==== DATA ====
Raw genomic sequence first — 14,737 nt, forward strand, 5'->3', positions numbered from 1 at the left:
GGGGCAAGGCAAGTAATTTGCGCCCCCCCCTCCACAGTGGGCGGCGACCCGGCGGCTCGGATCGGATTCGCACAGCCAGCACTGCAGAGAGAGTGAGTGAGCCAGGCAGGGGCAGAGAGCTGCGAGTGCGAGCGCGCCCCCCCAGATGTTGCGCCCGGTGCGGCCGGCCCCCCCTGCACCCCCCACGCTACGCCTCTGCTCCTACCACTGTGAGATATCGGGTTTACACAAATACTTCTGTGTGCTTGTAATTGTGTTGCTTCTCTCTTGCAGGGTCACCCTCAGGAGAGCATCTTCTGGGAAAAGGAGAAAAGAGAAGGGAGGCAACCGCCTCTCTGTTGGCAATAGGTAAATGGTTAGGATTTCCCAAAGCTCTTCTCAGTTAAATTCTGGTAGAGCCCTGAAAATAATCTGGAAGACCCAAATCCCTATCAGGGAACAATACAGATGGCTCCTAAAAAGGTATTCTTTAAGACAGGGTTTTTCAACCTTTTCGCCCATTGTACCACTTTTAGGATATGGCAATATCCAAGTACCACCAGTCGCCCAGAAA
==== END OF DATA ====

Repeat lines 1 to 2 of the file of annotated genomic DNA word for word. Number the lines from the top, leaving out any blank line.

Raw genomic sequence first — 14,737 nt, forward strand, 5'->3', positions numbered from 1 at the left:
GGGGCAAGGCAAGTAATTTGCGCCCCCCCCTCCACAGTGGGCGGCGACCCGGCGGCTCGGATCGGATTCGCACAGCCAGCACTGCAGAGAGAGTGAGTGAGCCAGGCAGGGGCAGAGAGCTGCGAGTGCGAGCGCGCCCCCCCAGATGTTGCGCCCGGTGCGGCCGGCCCCCCCTGCACCCCCCACGCTACGCCTCTGCTCCTACCACTGTGAGATATCGGGTTTACACAAATACTTCTGTGTGCTTGTAATTGTGTTGCTTCTCTCTTGCAGGGTCACCCTCAGGAGAGCATCTTCTGGGAAAAGGAGAAAAGAGAAGGGAGGCAACCGCCTCTCTGTTGGCAATAGGTAAATGGTTAGGATTTCCCAAAGCTCTTCTCAGTTAAATTCTGGTAGAGCCCTGAAAATAATCTGGAAGACCCAAATCCCTATCAGGGAACAATACAGATGGCTCCTAAAAAGGTATTCTTTAAGACAGGGTTTTTCAACCTTTTCGCCCATTGTACCACTTTTAGGATATGGCAATATCCAAGTACCACCAGTCGCCCAGAAA